Mass Effect
The Mass Effect series was praised for its strong female charactersEA

"Misogyny, Racism and Homophobia: Where Do Video Games Stand?" That was the question posed at a talk at this week's Game Developers Conference (GDC) in San Francisco.

The discussion was led by BioWare Montreal gameplay designer Manveer Heir, who received a standing ovation for the "rousing" discussion during which he called for the industry to rid itself of the many stereotypes that exist in the medium.

He called that duty "a social responsibility to mankind" according to Polygon. "These negative stereotypes affect the identity of individuals in these groups. They affect the way people think and treat others in the real world, and perpetuate the social injustices that occur in these different groups."

Heir's work has been largely based in popular sci-fi series Mass Effect, which drew acclaim for the freedom it offered players to create a male or female character and then mould that character's personality through the choices they make.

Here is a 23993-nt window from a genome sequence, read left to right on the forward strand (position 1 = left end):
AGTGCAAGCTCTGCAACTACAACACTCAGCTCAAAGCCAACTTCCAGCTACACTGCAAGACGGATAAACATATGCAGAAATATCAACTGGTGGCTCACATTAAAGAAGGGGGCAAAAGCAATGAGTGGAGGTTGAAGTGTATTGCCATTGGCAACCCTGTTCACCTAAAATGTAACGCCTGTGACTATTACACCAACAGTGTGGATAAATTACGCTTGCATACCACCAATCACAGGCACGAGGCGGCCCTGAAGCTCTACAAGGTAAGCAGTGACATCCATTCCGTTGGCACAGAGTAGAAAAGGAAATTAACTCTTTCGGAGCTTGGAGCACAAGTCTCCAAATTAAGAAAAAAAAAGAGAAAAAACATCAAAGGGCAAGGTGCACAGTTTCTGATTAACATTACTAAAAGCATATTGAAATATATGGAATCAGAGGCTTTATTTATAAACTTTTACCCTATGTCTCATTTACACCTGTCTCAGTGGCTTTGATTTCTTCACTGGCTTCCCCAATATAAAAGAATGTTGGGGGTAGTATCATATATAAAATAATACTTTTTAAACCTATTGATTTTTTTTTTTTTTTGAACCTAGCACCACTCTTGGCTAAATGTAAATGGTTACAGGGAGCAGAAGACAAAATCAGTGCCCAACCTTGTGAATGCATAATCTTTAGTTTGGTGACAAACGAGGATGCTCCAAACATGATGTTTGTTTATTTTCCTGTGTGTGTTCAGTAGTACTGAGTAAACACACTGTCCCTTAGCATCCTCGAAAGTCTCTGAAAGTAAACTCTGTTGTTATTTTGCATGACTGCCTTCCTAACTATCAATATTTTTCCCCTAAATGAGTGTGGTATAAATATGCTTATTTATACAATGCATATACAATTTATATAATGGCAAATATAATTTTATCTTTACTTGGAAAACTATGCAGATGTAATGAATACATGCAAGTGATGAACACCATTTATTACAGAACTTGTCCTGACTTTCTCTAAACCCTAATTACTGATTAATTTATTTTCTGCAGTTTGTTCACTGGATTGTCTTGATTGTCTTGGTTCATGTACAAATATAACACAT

You can even choose to make your character gay, something which the game never treats with anything other than respect.

Issues and complexities

"We should use the ability of our medium to show players the issues first-hand, or give them a unique understanding of the issues and complexities by crafting game mechanics along with narrative components that result in dynamics of play that create meaning for the player in ways that other media isn't capable of," he continued.

Heir called the assumption that audiences won't accept a gay hero "very cynical", also extending that to "women protagonists in games that aren't glorified sex objects and actually have personalities beyond supporting the men in the game.

"I want us as an industry to stop being so scared... Let's create a game that changes the core experience for the player... Let's find a way to challenge the majority and the minority perception of how we deal with race, gender, sexual orientation and all other sources of social injustices we have in our world," he said.

"Let's not be scared to ruffle feathers and let's be open and honest about our intentions. Let's push and engage in a new discourse as a result of these dynamics. And let's do all of this because what we are currently doing is absolutely not working.

"Wherever we stand today as an industry," he said to round off the talk. "I am confident that we will stand somewhere far better tomorrow as long as you right here are willing to be an agent of change. I sincerely hope you are ready for that challenge because I sure as hell am!"

Cue applause.